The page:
High alert: Selling your Smartphone will put you at risk

* Improperly disposing old handsets leaves users vulnerable to cyber threats

* Data that may include information about households, workplace, contacts, personal photos, emails and passwords is exposed to risk

* Data can be used for phishing and other kinds of cyber attacks


You probably change your mobile handsets quite often – as many in the Middle East do. So what do you do with your old smartphones…sell them? If you do, there are potential cyber risks waiting for you.

Improperly disposing old mobile phones could leave users vulnerable to data theft and other cyber threats, warns US-based information security firm SANS Institute.

Multiple threats

The Middle East has one of the highest smartphone penetration rates with Saudi Arabia and the UAE leading the markets across the globe. When major smartphone makers launch their new flagship models, many consumers sell their old devices and they tend to forget or overlook the dangerous security outcome of their actions.

“Today, mobile devices store far more sensitive data than users realise, often more than their personal computers,” says Ned Baltagi, Managing Director, Middle East & Africa at SANS.

This includes information about the user’s household and workplace, contacts, personal photos, emails and passwords.

“Even a few leaked details can leave users vulnerable to social engineering and phishing attacks which open the floodgates to even more malicious and damaging attacks such as identify theft, and cyber fraud,” adds Baltagi.

Here are a few tips from SANS to prevent data theft:

Wiping the Smartphone

Regardless of how you dispose of your old smartphone, such as donating it, exchanging it for a new one, giving it to another family member, reselling it, or even throwing it out, you need to first make sure that you erase all the sensitive data.

Simply deleting data will not help as there are many tools readily available on the internet which can recover this data. Instead, users need to ‘wipe’ their phones- a process that involves not only deleting the stored information but overwriting it, often multiple times, thus rendering it unrecoverable.

An easy way to wipe data from a smartphone is to use the phone’s inbuilt ‘factory-reset’ feature. While this works effectively for the iOS and Android operating systems, it is not effective for Windows phones. Also, for this to be effective, it is important to first encrypt the phone before running the factory reset as this ensure that the data is unreadable once restored to factory settings.

SIMs and external memory cards

In addition to storing data on the device itself, smartphones tend to save some information on the SIM. Unlike the phone’s internal storage, a factory reset does not wipe data from the SIM. Often, when moving from one device to a newer model, due to size differences, or the need to change the mobile number, users need to purchase a new SIM card. Likewise, consumers get their external memory cards while leaving the old ones lie around. These will certainly invite the danger of data theft. In such scenarios, it is best to physically shred or destroy the old SIM and memory cards to prevent them from being reused.

Beware, more than 2.5 million consumers in the UAE alone have been victims of online crimes in 2016, as figures from cyber-security global firm Symantec show.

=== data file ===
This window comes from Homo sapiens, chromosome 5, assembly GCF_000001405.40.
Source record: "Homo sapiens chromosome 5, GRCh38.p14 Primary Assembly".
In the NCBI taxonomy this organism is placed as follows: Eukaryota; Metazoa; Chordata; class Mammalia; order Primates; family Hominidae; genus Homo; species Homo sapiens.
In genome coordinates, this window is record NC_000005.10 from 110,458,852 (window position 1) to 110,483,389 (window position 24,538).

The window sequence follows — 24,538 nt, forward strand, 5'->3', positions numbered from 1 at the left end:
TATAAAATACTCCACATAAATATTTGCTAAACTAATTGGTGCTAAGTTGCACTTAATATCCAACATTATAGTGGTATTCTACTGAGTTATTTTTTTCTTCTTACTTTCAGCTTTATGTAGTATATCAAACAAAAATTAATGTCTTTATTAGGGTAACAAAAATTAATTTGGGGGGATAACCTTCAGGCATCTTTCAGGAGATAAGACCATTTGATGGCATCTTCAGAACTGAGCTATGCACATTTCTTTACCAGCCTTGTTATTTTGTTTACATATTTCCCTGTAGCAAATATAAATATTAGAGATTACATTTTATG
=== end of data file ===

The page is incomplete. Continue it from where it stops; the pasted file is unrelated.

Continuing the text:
* 75 per cent on social media don’t interact with people they have added as friends

* Survey shows 49 per cent of respondents accepted 50 per cent of unfamiliar requests

* 97 per cent have experienced at least one form of cyber attack


Are all your friends on Facebook really your friends?

Nearly half of social media users in the UAE accept 50 per cent or more of unfamiliar requests on their social media accounts. However, 75 per cent of them do not interact with those they befriended or are followed by on social media.

So, why did they become social media friends in the first place?

One of the UAE’s two telecom players, du, carried out the Social Media Usage and the Dangers of Oversharing study among 500 people as part of its #PostWisely campaign, launched in an effort to encourage the online community in the country to think before they post. The campaign also aims at protecting Internet users from the threat of cybercrime.

Major findings from the survey                    

* 22 per cent of respondents have more than 500 friends on Facebook and 46 per cent spend more than 1-2 hours on Facebook per day

* 50 per cent of respondents have a public Facebook profile, while 53 per cent have a public Instagram account and 68 per cent have a public Twitter account

* Facebook is the most widely used social media platform for meeting new people, with 72 per cent of respondents using it for this purpose

* 58 per cent of respondents share friends’ pictures on social media, while 50 per cent share family pictures and 39 per cent check in at their location

* 2 in 5 parents report their children having social media accounts; 90 per cent of which claim to monitor their children’s Facebook accounts and 79 per cent claim to monitor Instagram accounts

* 97 per cent of social media users in the UAE report that they have received at least one cyber-attack in the form of spam links, inappropriate messages from strangers, fake accounts, viruses from downloaded files, or an account hack

* 31 per cent of respondents admit that they have posted something online that they have later regretted.

Source: http://ameinfo.com/technology/gadgets/high-alert-selling-smartphone-risk/